An event not to be missed

Hey Ho hey ho, to a school production we will go. This collection of young faces belongs to the Ashburton High School, part of a cast that presented ‘an entertainment’ at the Theatre Royal in August 1917.

While there were many acts, the group here were responsible for an operetta entitled Little Snow White. Leads were: Miss Crooks, Miss Stewart (who was Snow White), Miss Boddington (Queen of Poppyland aka the evil stepmother) and Miss Marshall who was The Prince. The reviewer praised the special effects, especially the use of limelight when the princess woke up. It sounds, as he said, delightful.

However, the first half wasn’t that bad either. There was group singing, as such events often have, but other not-so-usual items. Although few details were given, the junior pupils performed “amusing tests of skill, revealing the attention to which is paid to the pupils physical well being”, dumbbells were used for at least some of the activity.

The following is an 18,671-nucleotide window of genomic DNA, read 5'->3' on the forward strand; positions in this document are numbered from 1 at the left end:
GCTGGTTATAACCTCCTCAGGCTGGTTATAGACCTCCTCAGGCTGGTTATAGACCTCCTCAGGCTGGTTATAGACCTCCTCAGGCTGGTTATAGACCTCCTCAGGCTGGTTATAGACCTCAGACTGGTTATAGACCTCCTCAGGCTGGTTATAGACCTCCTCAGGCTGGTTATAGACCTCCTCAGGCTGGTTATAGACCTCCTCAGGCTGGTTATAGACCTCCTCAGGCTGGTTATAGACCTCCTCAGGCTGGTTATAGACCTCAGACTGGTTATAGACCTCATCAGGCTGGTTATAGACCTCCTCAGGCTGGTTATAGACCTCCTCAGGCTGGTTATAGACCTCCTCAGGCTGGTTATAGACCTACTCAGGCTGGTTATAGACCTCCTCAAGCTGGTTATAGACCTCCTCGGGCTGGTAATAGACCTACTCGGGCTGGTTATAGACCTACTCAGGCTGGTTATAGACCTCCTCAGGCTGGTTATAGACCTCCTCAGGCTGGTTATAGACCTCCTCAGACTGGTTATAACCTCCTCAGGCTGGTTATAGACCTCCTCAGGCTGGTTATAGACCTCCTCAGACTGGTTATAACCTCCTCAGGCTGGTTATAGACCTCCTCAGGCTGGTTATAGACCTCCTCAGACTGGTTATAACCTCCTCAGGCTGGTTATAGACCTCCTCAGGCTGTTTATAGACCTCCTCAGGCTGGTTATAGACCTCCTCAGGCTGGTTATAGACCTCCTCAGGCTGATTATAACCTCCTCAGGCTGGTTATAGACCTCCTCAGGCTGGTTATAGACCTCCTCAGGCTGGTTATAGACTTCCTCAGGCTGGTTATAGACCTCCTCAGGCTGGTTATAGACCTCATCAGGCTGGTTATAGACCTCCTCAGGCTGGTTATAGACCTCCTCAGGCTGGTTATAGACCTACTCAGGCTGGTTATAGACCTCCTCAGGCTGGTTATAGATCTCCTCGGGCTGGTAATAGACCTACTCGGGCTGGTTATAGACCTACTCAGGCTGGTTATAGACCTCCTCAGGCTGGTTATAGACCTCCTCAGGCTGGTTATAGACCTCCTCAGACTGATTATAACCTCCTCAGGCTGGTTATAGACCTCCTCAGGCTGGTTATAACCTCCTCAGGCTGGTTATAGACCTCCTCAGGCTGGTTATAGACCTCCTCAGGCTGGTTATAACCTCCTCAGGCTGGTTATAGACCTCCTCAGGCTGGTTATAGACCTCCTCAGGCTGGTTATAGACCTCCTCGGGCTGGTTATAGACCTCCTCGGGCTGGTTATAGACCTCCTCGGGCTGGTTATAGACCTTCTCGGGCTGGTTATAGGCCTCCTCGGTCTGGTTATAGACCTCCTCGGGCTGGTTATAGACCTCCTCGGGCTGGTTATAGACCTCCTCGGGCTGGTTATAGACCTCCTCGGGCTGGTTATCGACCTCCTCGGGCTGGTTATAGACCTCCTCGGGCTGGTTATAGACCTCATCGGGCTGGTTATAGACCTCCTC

Something you also don’t see at many school productions was rifle exercises, performed by the school cadets. Gavottes with shepherds, shepherdess and cupid, singing and trumpet solos and the now ubiquitous haka also featured, as did a mad hatter’s tea party. So no one forgot that there was a war going on a chorus performed the German Baby Killers – an ironical representation of the supposed heroism of the German Navy aroused much enthusiasm.

The star piece appeared to be a patter song (maybe the forerunner to today’s rap) called Local Untruths performed by two senior boys named Galbraith and Beaumont. The song used a number of fabricated headlines from the Ashburton Guardian to ‘hit off’ local personalities and even at least one local body.

As my young folk live in Dunedin, I have been ‘saved’ the ordeal of sitting through a number of school productions, although I have inflicted my fair share on relations. The ones I have experienced are often entertaining, but usually for the wrong reasons – forgotten lines, props misbehaving and backstage dramas. However, it does sound that this production was the result of much planning and some genuine talent.

Even the calibre of costumes is a far cry from some of the efforts that we see today. No wonder there wasn’t an empty seat in the theatre, it truly wasn’t an event to be missed.

By Kathleen Stringer



Material for this page is co-ordinated by the Ashburton Museum. Articles from other organisations are welcomed, as is any feedback on what appears. Email, mail to PO Box 573 or phone 308-3167.

Copies of many of the photos on this page are available for purchase from the Ashburton Museum